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Raspberry Pi

I originally intended to obtain a Raspberry Pi for two purposes. One of the greatest things about Raspberry Pi in my opinion is that the SD used to store the operating system and files can be replaced in seconds with a separate operating system prepared for completely different operations. I mainly desired to set up some kind of web server or if possible, a Minecraft server, using a raspberry pi, so I was excited when I received a Raspberry Pi 2-B as a Christmas gift in 2015.

I loaded the Raspbian operating system installation files onto an SD card and then learned the basics in regard to software and terminal functions that one might find useful on the Debian OS. I started my software installation with the program called Gedit which I often used in engineering classes for coding assignments and then moved on to install the appropriate packages needed to compile my code into executable files. This brings me to my other original desire for owning a Pi which was to have access to a cheap setup on which I could run a native terminal for coding purposes instead of using windows and emulating the coding/compiling environment necessary for basic languages like C and C++.

I desired to run Linux side by side with Windows at some point on my desktop but decided that it was far more economical for me to instead run Linux separately on a 30-dollar portable unit. I quickly realized the problem with this plan, though, when I found that I could not run executables on Windows which had been compiled on my Pi. The root cause of this was that Pis run on 16-bit architecture ARM processors while Windows processors are 32 and 64-bit with completely different architectures. However, upon attempting to share my Einstein Quiz executable with friends after compiling it on Windows, I found that I needed to share the .dll file used by my compiler along with the executable, which would also likely cause problems when moving between operating systems.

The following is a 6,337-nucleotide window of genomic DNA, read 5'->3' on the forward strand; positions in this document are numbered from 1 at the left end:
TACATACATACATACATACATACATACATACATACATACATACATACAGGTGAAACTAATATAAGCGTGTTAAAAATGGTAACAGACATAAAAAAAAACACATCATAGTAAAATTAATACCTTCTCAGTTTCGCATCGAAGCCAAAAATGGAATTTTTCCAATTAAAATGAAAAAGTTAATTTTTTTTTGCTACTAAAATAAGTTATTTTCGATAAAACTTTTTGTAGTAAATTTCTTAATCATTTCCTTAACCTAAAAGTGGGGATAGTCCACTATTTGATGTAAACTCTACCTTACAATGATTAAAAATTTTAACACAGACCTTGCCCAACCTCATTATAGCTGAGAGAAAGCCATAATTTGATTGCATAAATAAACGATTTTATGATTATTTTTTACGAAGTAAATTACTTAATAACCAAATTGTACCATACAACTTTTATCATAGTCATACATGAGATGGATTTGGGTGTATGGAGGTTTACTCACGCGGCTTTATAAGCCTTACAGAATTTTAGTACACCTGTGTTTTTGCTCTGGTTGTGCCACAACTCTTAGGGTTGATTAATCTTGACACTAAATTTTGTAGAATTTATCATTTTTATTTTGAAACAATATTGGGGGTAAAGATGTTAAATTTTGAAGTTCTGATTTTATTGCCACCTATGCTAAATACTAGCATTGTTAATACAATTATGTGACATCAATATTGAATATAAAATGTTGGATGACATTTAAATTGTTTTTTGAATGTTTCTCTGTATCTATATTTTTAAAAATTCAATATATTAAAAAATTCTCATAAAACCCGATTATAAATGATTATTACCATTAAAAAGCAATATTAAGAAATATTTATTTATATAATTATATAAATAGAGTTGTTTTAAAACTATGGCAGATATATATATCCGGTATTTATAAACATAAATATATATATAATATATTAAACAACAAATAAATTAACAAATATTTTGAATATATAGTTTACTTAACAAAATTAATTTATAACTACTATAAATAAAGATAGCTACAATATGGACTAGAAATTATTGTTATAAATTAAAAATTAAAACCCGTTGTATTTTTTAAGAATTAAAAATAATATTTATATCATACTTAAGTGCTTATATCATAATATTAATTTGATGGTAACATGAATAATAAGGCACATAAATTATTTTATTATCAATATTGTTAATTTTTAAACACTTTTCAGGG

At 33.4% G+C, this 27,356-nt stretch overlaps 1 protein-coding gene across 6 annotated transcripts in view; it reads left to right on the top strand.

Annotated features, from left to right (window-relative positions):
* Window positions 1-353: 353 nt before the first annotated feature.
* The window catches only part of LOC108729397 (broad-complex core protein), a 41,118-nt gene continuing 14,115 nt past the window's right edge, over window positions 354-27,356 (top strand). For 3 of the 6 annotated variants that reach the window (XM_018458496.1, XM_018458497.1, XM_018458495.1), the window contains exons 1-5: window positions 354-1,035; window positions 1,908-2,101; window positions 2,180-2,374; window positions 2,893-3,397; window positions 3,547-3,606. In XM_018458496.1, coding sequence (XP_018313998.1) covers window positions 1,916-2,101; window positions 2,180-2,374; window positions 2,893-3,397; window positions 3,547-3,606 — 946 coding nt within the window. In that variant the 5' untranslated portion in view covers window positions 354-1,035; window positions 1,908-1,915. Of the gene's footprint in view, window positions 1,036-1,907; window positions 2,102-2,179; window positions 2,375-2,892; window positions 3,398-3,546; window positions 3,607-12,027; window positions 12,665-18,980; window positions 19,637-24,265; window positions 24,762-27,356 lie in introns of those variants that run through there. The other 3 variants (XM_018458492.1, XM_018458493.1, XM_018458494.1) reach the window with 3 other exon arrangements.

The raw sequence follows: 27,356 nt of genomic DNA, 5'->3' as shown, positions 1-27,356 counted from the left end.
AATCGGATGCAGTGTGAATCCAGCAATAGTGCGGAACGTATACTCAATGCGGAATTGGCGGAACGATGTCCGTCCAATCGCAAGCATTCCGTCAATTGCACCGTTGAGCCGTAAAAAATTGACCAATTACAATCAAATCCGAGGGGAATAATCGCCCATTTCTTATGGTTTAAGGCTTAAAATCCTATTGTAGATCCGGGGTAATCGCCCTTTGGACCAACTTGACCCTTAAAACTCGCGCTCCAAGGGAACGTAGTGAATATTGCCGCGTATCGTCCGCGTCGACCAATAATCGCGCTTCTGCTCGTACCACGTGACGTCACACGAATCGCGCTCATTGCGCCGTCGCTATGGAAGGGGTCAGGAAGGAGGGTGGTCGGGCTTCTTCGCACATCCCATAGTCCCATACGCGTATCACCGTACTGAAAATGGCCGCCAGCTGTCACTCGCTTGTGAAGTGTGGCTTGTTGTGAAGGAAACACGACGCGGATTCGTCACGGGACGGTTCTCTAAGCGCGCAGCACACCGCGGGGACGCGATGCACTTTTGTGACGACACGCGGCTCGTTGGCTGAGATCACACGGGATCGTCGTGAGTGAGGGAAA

I more recently figured out the resource requirements of running servers off of a Raspberry Pi and believe that I would be disappointed in what the Pi could accomplish when compared to running one in the background on a PC. However, I have new ideas that I hope to research soon so I can put my Pi 2-B and new Pi 3-B to good use. If at some point Google decides to crack down on ad-blockers, I can install pi-hole on one of my Pis and use it to filter internet traffic through my router, effectively blocking ad content. I also would enjoy being able to set up a few hard drives as a media server running through my other Pi, an idea that I got from a friend currently setting up such a system.

Getting into the type of coding necessary to maneuver a Raspberry Pi is daunting, much like using Arduino for the first time. Much like Arduino, it unlocks a world of new exciting possibilities once you’ve got the basics down. I’m excited to find new applications and learn to properly take advantage of all that Raspberry Pi and similar inexpensive microcontroller systems have to offer.

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